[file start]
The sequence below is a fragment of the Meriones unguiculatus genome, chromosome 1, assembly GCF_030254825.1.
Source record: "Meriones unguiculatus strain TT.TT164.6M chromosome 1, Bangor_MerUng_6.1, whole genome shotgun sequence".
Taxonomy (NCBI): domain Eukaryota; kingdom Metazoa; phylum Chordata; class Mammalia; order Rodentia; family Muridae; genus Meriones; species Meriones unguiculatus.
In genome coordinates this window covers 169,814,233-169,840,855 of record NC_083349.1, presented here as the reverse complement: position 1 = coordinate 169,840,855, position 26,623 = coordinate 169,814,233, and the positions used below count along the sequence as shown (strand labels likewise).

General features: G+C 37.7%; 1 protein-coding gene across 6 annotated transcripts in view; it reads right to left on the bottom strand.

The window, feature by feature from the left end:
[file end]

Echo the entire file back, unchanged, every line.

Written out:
The sequence below is a fragment of the Meriones unguiculatus genome, chromosome 1, assembly GCF_030254825.1.
Source record: "Meriones unguiculatus strain TT.TT164.6M chromosome 1, Bangor_MerUng_6.1, whole genome shotgun sequence".
Taxonomy (NCBI): domain Eukaryota; kingdom Metazoa; phylum Chordata; class Mammalia; order Rodentia; family Muridae; genus Meriones; species Meriones unguiculatus.
In genome coordinates this window covers 169,814,233-169,840,855 of record NC_083349.1, presented here as the reverse complement: position 1 = coordinate 169,840,855, position 26,623 = coordinate 169,814,233, and the positions used below count along the sequence as shown (strand labels likewise).

General features: G+C 37.7%; 1 protein-coding gene across 6 annotated transcripts in view; it reads right to left on the bottom strand.

The window, feature by feature from the left end: